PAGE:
Faron Young (1932-1996), although only a year older than Willie, had already been a star for six-plus years when Willie hit Nashville. Faron gave Willie his first two big breaks as a songwriter: he recorded “Hello Walls” (a million seller in 1961) and he refused to let Willie (the proverbial starving songwriter) sell him the song for $500, lending him the money instead. At the time, Faron had already seen the preliminary sales figures for the song and knew the songwriters’ royalties would be thousands of dollars. Willie never forgot this and the two remained friends until the end of Faron’s life. Faron would have hits on several other songs written by Willie and this album features most of them.

Side one of the album featured six songs written by Willie Nelson of which three (“Hello Walls”, “Congratulations” and “Three Days” were hits for Faron). Side two of the record features five of Faron’s hits supplied by other songwriters (“Live Fast – Love Hard – Die Young”, “Sweet Dreams” , “Four In The Morning” ,
“Life Turned Her That Way” and “Going Steady”, plus the title track – written by Willie but not a Faron Young hit.

This album was released in 1985. By then Faron’s 22 year run at the top of the charts was long over, but Faron could still sing. Consequently, even though this album was recorded at Pedernales studio, the musicians are Nashville session men and the album does not come across as a Willie Nelson album, but as a true collaborative effort. Faron solos on “Four In The Morning” and Willie solos on “She’s Not For You” but the rest is duets including possibly the best versions you’ll ever hear on “Hello Walls” and “Funny How Time Slips Away”.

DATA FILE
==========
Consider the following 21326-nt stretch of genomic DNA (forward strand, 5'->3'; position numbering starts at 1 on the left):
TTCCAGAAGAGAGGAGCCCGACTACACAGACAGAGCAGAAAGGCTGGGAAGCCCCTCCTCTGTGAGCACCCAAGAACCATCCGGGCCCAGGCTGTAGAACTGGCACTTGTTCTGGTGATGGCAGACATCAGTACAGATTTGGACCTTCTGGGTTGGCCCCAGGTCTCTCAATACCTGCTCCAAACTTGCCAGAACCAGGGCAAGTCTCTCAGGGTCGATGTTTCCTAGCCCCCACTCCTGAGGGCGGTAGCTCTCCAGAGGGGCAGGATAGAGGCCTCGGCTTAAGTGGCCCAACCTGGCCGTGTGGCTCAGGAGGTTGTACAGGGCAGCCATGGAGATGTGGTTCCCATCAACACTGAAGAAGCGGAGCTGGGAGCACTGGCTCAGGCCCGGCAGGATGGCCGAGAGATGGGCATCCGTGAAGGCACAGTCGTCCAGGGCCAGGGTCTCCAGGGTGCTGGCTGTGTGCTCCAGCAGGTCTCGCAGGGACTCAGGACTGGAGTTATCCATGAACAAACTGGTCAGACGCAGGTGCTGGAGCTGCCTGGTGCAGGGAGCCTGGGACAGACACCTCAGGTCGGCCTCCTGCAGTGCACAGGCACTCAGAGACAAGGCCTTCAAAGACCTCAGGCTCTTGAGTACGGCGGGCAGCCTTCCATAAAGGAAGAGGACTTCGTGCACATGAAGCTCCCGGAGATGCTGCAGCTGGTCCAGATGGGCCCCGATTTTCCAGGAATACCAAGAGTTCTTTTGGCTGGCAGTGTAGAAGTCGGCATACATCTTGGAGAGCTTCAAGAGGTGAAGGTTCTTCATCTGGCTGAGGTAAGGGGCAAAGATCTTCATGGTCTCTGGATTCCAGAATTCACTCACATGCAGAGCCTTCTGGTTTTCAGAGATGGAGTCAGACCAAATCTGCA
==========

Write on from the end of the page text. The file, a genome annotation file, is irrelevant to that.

3) Willie Nelson & Webb Pierce – In The Jailhouse Now (Columbia 1982)

Webb Pierce (1921-1991) was the biggest star in country music during the decade of the 1950s and remained a viable star until about 1967, after which time his high nasal style permanently fell out of vogue (except in bluegrass music). Most observers have failed to see Willie’s connection with Webb Pierce, who never recorded any of Willie’s songs, except as album cuts, and never had any working relationship with Webb, and it is a bit tenuous to see the connection, although Willie’s vocal phrasing and pinched nasal vibrato seem influenced by Webb’s vocals of the 1950s.

This album features duets on nine of Webb’s 1950s recordings, including Webb’s mega-hits “Slowly”, “There Stands The Glass”, More and More”, “Wondering” , “I Don’t Care” and “Back Street Affair” (a sextet of songs that spent eighty weeks at #1) plus three more songs that appeared on Webb’s albums and one new song written by Willie Nelson, Webb Pierce and Max Powell , the bluesy “Heebie Jeebie Blues #2” . The album was recorded at Pedernales Studio using Willie’s band augmented by Johnny Gimble, Grady Martin, Jimmy Day, Leon Russell and Richard Manuel.